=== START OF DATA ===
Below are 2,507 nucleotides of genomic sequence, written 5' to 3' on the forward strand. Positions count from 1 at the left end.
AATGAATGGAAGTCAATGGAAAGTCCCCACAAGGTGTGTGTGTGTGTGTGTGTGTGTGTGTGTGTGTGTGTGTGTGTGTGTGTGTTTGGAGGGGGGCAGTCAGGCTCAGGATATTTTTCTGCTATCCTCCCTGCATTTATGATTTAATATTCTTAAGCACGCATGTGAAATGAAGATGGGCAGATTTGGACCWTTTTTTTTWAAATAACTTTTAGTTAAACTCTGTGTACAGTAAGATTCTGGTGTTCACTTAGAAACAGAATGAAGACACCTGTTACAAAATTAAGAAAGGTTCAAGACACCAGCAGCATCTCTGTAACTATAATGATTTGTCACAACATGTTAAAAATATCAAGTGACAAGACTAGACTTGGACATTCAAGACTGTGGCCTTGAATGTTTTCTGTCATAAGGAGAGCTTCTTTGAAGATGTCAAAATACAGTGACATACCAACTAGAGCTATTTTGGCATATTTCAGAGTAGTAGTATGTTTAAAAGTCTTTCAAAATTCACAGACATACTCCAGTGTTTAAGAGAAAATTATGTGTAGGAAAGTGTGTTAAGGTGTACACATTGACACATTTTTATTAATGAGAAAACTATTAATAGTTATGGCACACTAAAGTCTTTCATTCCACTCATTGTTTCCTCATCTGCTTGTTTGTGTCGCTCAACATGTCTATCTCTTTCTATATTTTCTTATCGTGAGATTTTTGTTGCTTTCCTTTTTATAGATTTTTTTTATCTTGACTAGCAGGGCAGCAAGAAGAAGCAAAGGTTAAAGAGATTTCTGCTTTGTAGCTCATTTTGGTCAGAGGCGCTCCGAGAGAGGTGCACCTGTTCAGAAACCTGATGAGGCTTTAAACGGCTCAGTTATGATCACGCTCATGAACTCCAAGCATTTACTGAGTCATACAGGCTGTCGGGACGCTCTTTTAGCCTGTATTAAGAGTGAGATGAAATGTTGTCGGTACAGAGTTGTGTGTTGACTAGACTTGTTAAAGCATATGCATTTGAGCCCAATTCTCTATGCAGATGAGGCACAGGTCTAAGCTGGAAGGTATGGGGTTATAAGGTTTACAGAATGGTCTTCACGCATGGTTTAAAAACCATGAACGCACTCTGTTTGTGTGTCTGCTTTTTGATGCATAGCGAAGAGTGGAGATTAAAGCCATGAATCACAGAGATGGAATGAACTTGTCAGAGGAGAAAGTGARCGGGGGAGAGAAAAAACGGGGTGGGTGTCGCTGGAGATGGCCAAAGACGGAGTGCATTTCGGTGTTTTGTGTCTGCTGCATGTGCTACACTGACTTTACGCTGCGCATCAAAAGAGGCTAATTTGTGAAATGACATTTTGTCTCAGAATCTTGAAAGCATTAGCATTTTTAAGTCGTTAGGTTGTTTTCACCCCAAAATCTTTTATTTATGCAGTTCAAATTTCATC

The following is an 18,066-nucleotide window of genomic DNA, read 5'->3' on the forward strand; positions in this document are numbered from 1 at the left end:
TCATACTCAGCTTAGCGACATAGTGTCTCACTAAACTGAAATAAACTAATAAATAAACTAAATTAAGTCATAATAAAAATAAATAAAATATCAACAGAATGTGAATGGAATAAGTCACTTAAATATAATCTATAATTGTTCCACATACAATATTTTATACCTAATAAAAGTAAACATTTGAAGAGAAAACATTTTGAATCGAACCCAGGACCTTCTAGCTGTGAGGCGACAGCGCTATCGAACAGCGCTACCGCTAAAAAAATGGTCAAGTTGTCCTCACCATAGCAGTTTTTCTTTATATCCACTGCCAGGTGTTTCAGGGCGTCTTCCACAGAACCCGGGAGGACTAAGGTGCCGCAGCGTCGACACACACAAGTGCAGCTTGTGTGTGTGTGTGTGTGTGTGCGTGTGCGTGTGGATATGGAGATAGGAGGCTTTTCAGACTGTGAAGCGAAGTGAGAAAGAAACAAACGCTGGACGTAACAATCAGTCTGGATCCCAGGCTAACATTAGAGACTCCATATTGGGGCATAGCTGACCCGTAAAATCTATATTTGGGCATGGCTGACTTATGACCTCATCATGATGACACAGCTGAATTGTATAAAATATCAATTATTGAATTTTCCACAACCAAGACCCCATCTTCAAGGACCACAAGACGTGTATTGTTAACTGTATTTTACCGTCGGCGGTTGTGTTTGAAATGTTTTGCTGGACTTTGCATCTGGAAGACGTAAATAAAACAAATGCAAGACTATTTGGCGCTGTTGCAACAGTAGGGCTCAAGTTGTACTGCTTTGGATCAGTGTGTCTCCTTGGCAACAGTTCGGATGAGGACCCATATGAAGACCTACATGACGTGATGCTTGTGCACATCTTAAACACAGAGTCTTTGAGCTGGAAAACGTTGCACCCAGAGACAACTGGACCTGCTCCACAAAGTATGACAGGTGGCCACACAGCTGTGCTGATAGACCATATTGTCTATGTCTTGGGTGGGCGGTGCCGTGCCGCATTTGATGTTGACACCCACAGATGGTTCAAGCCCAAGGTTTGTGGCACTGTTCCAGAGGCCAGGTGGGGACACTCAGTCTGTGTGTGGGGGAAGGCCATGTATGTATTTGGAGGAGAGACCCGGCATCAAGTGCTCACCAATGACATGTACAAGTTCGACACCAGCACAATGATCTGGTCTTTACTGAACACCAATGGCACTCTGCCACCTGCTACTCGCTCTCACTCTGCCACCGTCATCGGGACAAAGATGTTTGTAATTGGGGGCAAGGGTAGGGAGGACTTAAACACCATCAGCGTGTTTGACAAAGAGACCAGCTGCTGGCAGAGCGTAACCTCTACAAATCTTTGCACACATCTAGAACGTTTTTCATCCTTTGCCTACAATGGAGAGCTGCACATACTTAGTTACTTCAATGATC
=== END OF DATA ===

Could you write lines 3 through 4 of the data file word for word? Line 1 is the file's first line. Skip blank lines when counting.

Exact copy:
The following is an 18,066-nucleotide window of genomic DNA, read 5'->3' on the forward strand; positions in this document are numbered from 1 at the left end:
TCATACTCAGCTTAGCGACATAGTGTCTCACTAAACTGAAATAAACTAATAAATAAACTAAATTAAGTCATAATAAAAATAAATAAAATATCAACAGAATGTGAATGGAATAAGTCACTTAAATATAATCTATAATTGTTCCACATACAATATTTTATACCTAATAAAAGTAAACATTTGAAGAGAAAACATTTTGAATCGAACCCAGGACCTTCTAGCTGTGAGGCGACAGCGCTATCGAACAGCGCTACCGCTAAAAAAATGGTCAAGTTGTCCTCACCATAGCAGTTTTTCTTTATATCCACTGCCAGGTGTTTCAGGGCGTCTTCCACAGAACCCGGGAGGACTAAGGTGCCGCAGCGTCGACACACACAAGTGCAGCTTGTGTGTGTGTGTGTGTGTGTGCGTGTGCGTGTGGATATGGAGATAGGAGGCTTTTCAGACTGTGAAGCGAAGTGAGAAAGAAACAAACGCTGGACGTAACAATCAGTCTGGATCCCAGGCTAACATTAGAGACTCCATATTGGGGCATAGCTGACCCGTAAAATCTATATTTGGGCATGGCTGACTTATGACCTCATCATGATGACACAGCTGAATTGTATAAAATATCAATTATTGAATTTTCCACAACCAAGACCCCATCTTCAAGGACCACAAGACGTGTATTGTTAACTGTATTTTACCGTCGGCGGTTGTGTTTGAAATGTTTTGCTGGACTTTGCATCTGGAAGACGTAAATAAAACAAATGCAAGACTATTTGGCGCTGTTGCAACAGTAGGGCTCAAGTTGTACTGCTTTGGATCAGTGTGTCTCCTTGGCAACAGTTCGGATGAGGACCCATATGAAGACCTACATGACGTGATGCTTGTGCACATCTTAAACACAGAGTCTTTGAGCTGGAAAACGTTGCACCCAGAGACAACTGGACCTGCTCCACAAAGTATGACAGGTGGCCACACAGCTGTGCTGATAGACCATATTGTCTATGTCTTGGGTGGGCGGTGCCGTGCCGCATTTGATGTTGACACCCACAGATGGTTCAAGCCCAAGGTTTGTGGCACTGTTCCAGAGGCCAGGTGGGGACACTCAGTCTGTGTGTGGGGGAAGGCCATGTATGTATTTGGAGGAGAGACCCGGCATCAAGTGCTCACCAATGACATGTACAAGTTCGACACCAGCACAATGATCTGGTCTTTACTGAACACCAATGGCACTCTGCCACCTGCTACTCGCTCTCACTCTGCCACCGTCATCGGGACAAAGATGTTTGTAATTGGGGGCAAGGGTAGGGAGGACTTAAACACCATCAGCGTGTTTGACAAAGAGACCAGCTGCTGGCAGAGCGTAACCTCTACAAATCTTTGCACACATCTAGAACGTTTTTCATCCTTTGCCTACAATGGAGAGCTGCACATACTTAGTTACTTCAATGATC